October is National Cybersecurity Awareness Month—a time for cautionary reminders of the digital dangers to your business. Take these steps to keep you and your clients safe from scammers.

Are you doing enough to keep your personal data and that of your clients secure? Recent cyberattacks, including the hacking of the Corcoran Group’s computer systems—which exposed agent commissions to company employees—should serve as a wake-up call to the industry. Wire fraud, another prominent problem in the real estate industry, also can cost your clients their entire down payment and unravel transactions in the final minutes.

Real estate was the second-most targeted industry for malware in the second quarter of 2018, according to a report from cybersecurity firm eSentire. October is National Cybersecurity Awareness Month, and security organizations are using this time to raise consciousness about making cybersecurity a priority in business. REALTOR® Magazine uncovers a few of the vulnerabilities that real estate pros are facing.

Wire fraud

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1. Wire Fraud Scams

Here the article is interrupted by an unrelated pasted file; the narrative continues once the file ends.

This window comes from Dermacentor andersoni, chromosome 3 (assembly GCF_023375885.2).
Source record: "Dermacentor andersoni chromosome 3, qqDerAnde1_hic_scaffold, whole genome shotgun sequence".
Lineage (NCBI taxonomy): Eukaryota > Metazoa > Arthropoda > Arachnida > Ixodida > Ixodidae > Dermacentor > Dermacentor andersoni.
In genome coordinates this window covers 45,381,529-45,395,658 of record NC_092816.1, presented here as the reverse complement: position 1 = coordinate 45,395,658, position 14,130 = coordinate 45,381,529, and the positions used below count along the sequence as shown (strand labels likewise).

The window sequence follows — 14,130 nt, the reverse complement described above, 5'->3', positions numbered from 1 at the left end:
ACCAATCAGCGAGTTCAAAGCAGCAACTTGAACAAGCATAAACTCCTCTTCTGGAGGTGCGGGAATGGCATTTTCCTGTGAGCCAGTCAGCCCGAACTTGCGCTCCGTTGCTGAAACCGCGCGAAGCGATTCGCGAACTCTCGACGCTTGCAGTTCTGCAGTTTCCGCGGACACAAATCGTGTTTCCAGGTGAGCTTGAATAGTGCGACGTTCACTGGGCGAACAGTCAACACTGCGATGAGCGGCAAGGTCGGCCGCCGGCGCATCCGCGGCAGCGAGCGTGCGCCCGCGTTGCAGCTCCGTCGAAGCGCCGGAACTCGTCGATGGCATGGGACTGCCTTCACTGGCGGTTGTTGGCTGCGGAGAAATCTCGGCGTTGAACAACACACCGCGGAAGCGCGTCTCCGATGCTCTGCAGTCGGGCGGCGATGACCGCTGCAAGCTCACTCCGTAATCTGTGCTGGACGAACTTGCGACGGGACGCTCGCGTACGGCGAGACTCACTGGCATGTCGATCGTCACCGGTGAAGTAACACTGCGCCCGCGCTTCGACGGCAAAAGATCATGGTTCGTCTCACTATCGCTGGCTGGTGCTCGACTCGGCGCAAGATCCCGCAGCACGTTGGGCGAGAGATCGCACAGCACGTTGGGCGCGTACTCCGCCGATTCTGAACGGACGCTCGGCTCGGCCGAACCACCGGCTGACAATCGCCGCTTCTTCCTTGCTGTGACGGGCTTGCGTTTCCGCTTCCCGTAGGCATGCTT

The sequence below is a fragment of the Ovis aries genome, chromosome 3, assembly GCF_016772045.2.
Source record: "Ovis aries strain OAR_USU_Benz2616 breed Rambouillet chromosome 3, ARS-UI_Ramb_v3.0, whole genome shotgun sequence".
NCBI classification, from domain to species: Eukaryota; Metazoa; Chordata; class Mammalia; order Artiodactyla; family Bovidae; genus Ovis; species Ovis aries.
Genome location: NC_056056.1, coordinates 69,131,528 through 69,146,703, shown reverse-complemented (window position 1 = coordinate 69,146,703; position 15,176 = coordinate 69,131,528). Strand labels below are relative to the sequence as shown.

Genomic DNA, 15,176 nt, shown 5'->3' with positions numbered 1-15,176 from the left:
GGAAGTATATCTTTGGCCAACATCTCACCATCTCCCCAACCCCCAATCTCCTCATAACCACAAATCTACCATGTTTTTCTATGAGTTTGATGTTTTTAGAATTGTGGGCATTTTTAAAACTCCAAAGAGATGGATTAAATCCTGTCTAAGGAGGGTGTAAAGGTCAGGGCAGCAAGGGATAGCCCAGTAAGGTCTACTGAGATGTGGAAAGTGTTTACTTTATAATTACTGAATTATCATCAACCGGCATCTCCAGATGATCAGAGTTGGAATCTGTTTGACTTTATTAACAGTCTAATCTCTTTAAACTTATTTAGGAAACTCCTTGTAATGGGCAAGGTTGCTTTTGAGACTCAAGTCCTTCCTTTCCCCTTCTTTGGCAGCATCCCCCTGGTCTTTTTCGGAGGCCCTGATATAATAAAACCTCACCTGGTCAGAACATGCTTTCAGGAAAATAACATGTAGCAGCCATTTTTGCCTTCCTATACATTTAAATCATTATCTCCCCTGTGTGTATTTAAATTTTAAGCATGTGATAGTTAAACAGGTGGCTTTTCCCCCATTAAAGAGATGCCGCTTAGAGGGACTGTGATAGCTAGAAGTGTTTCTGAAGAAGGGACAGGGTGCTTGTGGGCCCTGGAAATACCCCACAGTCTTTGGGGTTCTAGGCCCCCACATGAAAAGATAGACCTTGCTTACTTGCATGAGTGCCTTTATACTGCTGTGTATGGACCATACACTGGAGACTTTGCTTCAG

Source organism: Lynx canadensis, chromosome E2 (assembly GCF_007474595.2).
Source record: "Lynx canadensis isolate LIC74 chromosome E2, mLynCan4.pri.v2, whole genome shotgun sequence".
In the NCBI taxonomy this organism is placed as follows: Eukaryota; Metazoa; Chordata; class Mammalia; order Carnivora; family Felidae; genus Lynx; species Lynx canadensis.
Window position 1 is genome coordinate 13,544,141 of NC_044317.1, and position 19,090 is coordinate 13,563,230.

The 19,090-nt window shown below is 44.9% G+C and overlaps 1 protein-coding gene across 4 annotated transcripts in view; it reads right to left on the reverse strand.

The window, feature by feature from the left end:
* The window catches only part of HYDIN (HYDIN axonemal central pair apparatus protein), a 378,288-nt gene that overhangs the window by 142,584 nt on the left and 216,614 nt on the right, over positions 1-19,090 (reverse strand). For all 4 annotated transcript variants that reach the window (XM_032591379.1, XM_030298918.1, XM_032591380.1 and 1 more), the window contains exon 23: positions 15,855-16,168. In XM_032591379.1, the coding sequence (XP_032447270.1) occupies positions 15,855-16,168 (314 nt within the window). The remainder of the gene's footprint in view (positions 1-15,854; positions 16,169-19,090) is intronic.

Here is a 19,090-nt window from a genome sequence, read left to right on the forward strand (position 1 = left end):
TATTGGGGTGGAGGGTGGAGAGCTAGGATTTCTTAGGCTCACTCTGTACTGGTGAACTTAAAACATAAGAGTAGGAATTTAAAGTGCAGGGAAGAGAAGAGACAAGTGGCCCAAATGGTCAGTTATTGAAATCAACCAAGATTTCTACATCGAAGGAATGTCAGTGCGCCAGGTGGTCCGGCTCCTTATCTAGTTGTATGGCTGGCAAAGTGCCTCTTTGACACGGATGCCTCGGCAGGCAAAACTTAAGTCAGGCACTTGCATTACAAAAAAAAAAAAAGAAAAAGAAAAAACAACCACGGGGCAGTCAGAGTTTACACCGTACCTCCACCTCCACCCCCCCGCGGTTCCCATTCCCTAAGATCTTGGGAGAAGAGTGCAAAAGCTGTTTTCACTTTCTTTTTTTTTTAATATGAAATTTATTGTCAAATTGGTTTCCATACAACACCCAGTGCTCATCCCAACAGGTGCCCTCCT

Before settlement of the transaction, hackers may send your clients an email that appears to originate from you or the lender and contains directions for wiring their down payment funds. Unsuspecting clients who follow the directions often lose their funds permanently; hackers can make the money trail untraceable in mere minutes. Security experts urge real estate pros to post warnings about such a wire scam to their email signatures and address the threats face-to-face with clients.


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2. Unsecure Wi-Fi

As a road warrior, you often have to plug into your business from remote locations. But using public or unsecure Wi-Fi enables scammers to gain access to your data. That puts your information at risk of being compromised. Take precautions when using a Wi-Fi network by disabling sharing on all your devices before connecting to public Wi-Fi and using a VPN. Here are more tips.

  • Public Wi-Fi can be a means for hackers to prey on your private information, including client data. So before you take advantage of free Wi-Fi at businesses, take these three precautions.
  • Researchers at Dartmouth University have discovered that a simple life hack involving aluminum foil can improve a wireless network’s range and increase Wi-Fi security.
  • You probably conduct a lot of business from your phone. Be sure to follow these precautionary measures while accessing client data on the road.

Outdated software on phone

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3. Outdated Software

You know that software update you’ve been putting off? Well, it’s time to stop delaying. Many updates contain important security patches. Cybersecurity experts urge businesses to not fall behind on software updates, which can make their electronics and information vulnerable to hackers.